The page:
Google wins right-to-be-forgotten cases as EU court narrows scope of requests

24 September 2019 00:00 by Matthew Newman

Google has scored two major victories at the EU’s highest court as judges narrowed the scope of Internet users’ right to be forgotten, rejecting calls to impose the right globally and to make the delisting of sensitive personal data automatic.

In the first ruling, the Court of Justice said that Google isn’t required to carry out dereferencing on all versions of its search engine. The court said that the EU’s “right to be forgotten” law should apply solely within the bloc’s 28 member countries.

Google had challenged an order by French privacy regulator CNIL that it must extend its delisting practice to all of its domain-name extensions.

The search company has argued that the right to be forgotten applies only to its EU-based sites. It currently deletes names from websites such as its UK or Spanish sites — and, for example — but not from

Google and media groups had argued that rulings making the right to be forgotten a worldwide right would end up giving governments a free hand in censoring the Internet.

The court agreed with this argument, saying that many other countries “do not recognize the right to dereferencing or have a different approach to that right.”

“The balance between the right to privacy and the protection of personal data, on the one hand, and the freedom of information of Internet users, on the other, is likely to vary significantly around the world,” the court said.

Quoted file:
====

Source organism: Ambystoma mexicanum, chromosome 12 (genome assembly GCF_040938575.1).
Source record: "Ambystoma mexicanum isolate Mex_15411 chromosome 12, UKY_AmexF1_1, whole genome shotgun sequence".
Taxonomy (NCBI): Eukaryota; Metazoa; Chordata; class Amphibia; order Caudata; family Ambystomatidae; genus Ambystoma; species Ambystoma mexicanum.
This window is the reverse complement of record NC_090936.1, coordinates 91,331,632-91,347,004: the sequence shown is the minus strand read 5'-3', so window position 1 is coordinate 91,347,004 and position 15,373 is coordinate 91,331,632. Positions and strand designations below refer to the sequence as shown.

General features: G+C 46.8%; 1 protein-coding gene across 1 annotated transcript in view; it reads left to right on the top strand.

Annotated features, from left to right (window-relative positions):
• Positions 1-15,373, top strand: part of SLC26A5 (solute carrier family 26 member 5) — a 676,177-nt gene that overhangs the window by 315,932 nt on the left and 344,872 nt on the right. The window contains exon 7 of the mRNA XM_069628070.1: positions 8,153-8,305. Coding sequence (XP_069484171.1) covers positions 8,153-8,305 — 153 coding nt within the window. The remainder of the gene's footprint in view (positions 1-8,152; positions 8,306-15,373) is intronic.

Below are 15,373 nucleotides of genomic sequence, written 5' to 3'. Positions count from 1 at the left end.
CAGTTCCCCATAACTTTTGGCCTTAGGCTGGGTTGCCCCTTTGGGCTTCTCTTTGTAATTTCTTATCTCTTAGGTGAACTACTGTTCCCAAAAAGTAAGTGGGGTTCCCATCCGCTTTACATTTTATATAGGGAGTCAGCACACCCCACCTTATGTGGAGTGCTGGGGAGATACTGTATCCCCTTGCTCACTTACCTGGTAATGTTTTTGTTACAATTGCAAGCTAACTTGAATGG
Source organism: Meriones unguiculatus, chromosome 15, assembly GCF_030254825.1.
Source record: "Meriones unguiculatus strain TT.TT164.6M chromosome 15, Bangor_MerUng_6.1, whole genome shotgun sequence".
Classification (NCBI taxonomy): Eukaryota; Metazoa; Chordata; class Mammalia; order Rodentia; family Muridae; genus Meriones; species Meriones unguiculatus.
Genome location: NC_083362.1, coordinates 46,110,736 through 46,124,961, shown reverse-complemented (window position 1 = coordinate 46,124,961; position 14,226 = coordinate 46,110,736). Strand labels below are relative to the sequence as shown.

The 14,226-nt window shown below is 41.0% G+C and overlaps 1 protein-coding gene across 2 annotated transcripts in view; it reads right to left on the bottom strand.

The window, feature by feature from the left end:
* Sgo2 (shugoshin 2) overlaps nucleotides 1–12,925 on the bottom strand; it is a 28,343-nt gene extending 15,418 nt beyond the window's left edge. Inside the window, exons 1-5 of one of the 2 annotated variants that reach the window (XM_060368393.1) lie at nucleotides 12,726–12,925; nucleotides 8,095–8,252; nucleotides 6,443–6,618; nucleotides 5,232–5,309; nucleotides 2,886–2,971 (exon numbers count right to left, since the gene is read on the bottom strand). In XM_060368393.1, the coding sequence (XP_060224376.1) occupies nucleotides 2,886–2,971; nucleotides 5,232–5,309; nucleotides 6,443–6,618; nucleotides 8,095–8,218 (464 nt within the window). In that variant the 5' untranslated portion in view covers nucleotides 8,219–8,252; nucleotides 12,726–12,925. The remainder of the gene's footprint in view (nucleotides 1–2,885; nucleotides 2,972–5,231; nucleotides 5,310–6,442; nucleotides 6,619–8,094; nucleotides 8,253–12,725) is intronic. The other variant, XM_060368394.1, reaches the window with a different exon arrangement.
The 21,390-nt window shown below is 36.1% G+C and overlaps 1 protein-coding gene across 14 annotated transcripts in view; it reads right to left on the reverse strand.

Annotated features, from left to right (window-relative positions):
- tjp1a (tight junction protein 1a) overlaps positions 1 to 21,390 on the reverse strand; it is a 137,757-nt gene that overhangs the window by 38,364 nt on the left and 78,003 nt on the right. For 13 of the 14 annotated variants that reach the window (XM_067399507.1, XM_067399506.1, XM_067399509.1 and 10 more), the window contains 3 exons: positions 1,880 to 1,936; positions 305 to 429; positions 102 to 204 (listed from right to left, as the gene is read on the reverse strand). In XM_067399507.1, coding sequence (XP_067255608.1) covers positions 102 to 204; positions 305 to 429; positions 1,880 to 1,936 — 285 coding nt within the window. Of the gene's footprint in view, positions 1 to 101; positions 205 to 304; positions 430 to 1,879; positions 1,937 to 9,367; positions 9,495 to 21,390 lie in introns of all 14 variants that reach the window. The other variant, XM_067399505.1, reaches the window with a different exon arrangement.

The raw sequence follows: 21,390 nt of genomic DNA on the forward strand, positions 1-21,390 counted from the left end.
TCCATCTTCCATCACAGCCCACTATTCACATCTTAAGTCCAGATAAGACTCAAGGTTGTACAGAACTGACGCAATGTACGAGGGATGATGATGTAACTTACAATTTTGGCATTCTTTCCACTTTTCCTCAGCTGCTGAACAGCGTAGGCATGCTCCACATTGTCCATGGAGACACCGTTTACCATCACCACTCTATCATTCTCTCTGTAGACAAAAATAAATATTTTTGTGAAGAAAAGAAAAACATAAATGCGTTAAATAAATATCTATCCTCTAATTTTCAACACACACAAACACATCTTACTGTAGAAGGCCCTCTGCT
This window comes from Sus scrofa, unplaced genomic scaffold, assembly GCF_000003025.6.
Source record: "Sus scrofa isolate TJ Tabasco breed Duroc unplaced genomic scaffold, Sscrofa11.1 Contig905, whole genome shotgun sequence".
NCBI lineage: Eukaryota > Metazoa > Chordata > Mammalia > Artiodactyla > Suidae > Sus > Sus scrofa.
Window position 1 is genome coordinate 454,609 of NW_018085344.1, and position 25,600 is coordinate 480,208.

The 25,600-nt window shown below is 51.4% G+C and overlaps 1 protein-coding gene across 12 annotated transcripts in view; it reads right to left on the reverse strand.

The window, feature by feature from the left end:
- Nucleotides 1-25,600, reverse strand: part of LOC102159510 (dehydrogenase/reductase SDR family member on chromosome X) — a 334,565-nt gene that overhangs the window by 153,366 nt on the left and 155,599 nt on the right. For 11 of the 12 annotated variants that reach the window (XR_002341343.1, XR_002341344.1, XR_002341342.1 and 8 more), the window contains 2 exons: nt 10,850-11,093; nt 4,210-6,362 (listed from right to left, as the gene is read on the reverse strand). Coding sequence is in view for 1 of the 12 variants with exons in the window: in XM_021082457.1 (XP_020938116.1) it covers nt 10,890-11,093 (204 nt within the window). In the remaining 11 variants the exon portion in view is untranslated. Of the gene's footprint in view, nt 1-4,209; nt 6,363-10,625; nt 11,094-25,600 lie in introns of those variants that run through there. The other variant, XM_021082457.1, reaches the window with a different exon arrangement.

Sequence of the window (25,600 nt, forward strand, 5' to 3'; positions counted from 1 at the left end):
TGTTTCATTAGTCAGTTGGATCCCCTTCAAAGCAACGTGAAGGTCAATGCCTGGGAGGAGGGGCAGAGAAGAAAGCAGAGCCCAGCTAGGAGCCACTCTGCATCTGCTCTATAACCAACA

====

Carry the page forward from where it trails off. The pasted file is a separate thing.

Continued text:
EU judges said that there’s no explicit obligation for the right to be forgotten to be extended outside the EU. Moreover, the EU doesn’t have any cooperation mechanisms with other governments on the scope of delisting outside the EU, the court said.

However, the court did rule that Google and other search engines must carry out dereferencing on the domain names — such as or — corresponding to all EU countries and put in place measures, such as geo-blocking, that would prevent users from one member state to access links on domains outside of the EU.

— Sensitive data —

In the second case, the court said there’s no automatic requirement for Google to delist “sensitive” personal data.

The case stems from a dispute between the search engine and four French citizens who asked Google to delete links to webpages about them.

Google refused, so the citizens appealed to the CNIL, which sided with the US tech company. They then appealed this decision at the State Council, France’s supreme court, which in turn asked the EU Court of Justice for guidance.

The search engine has argued that the case could create a loophole that would force the company to remove data as soon as someone demands it, even if there is a public interest in such information being freely available.

A requirement for automatic delisting could have opened the door to politicians seeking to erase information about them that the public should have a right to see.

The court agreed with Google’s arguments, stating that “a balance must be struck between the fundamental rights of the person requesting the dereferencing and those of Internet users potentially interested in that information.”

Google's senior privacy counsel Peter Fleischer said in a statement that the company has worked hard to implement the right to be forgotten in Europe, and to strike a “sensible balance” between people’s rights of access to information and privacy.

Fleischer said it's “good to see” that the EU Court of Justice has agreed with the company arguments that delisting shouldn't be carried out on a worldwide basis, and that sensitive data shouldn't be automatically delisted.

The case numbers are C-507/17 and C-136/17.

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